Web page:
You can cheer up along with sleepy Jean by listening to “Daydream Believer.”
If you find that passage as much of a downer as I did, well, cheer up, Charlie.
“When the cards started to come, I had to cheer up,” she says.
"Well, cheer up; your brother is just behind," and as he spoke Lancy joined him.
And then,” said Margaret, “Hester will be the first to cheer up and comfort us.
Now, dont start talking about your wife, said Dr. OGrady, just as youre beginning to cheer up.
cheer up, Harry, there is a canoe approaching; it will bring us help.
The incident, however, served to cheer up the Major, though he continued to deplore the loss of his beautiful dog.
The mailman, to whom he expressed these sentiments, told him to cheer up.
cheer up, mother; things are no worse than they were last night.
c.1200, "the face," especially as expressing emotion, from Anglo-French chere "the face," Old French chiere "face, countenance, look, expression," from Late Latin cara "face" (source of Spanish cara), possibly from Greek kara "head," from PIE root *ker- "head" (see horn (n.)). From mid-13c. as "frame of mind, state of feeling, spirit; mood, humor."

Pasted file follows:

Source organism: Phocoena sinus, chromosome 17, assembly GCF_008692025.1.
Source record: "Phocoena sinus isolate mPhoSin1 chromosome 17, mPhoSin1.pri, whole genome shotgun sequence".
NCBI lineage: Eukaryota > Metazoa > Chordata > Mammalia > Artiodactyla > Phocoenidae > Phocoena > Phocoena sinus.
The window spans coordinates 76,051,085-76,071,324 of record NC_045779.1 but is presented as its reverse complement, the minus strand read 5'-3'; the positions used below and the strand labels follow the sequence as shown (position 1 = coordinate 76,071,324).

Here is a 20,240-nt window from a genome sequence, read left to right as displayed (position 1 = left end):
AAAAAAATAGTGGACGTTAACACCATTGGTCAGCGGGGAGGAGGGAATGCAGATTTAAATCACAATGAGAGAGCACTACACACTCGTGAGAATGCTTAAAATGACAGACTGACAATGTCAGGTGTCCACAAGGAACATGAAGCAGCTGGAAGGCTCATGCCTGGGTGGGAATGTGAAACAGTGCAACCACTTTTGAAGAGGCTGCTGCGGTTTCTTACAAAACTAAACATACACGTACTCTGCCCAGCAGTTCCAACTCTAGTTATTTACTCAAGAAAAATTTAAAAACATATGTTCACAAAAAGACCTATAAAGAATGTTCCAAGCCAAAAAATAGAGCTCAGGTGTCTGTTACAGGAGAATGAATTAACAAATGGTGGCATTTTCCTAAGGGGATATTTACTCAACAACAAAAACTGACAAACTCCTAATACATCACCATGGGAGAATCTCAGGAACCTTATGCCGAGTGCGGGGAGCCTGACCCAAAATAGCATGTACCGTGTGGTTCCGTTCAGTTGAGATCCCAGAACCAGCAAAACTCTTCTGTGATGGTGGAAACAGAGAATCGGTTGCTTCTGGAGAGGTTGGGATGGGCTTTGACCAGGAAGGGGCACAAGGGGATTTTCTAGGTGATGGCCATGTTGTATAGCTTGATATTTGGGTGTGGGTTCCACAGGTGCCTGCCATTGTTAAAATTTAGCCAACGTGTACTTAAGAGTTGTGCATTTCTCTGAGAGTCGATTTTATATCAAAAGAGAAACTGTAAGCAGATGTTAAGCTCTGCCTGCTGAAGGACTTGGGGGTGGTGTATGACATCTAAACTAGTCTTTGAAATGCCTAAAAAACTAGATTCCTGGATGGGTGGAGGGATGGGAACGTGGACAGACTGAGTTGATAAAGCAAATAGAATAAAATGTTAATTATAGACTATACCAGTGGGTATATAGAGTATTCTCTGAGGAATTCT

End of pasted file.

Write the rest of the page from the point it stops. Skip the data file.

By late 14c. the meaning had extended metaphorically to "mood, mental condition," as reflected in the face. This could be in a good or bad sense ("The feend ... beguiled her with treacherye, and brought her into a dreerye cheere," "Merline," c.1500), but a positive sense (probably short for good cheer) has predominated since c.1400. Meaning "shout of encouragement" first recorded 1720, perhaps nautical slang (cf. earlier verbal sense, "to encourage by words or deeds," early 15c.). The antique English greeting what cheer (mid-15c.) was picked up by Algonquian Indians of southern New England from the Puritans and spread in Indian languages as far as Canada.
late 14c., "to cheer up, humor, console;" c.1400 as "entertain with food or drink," from cheer (n.). Related: Cheered; cheering. Sense of "to encourage by words or deeds" is early 15c. Which had focused to "salute with shouts of applause" by late 18c. Cheer up (intransitive) first attested 1670s.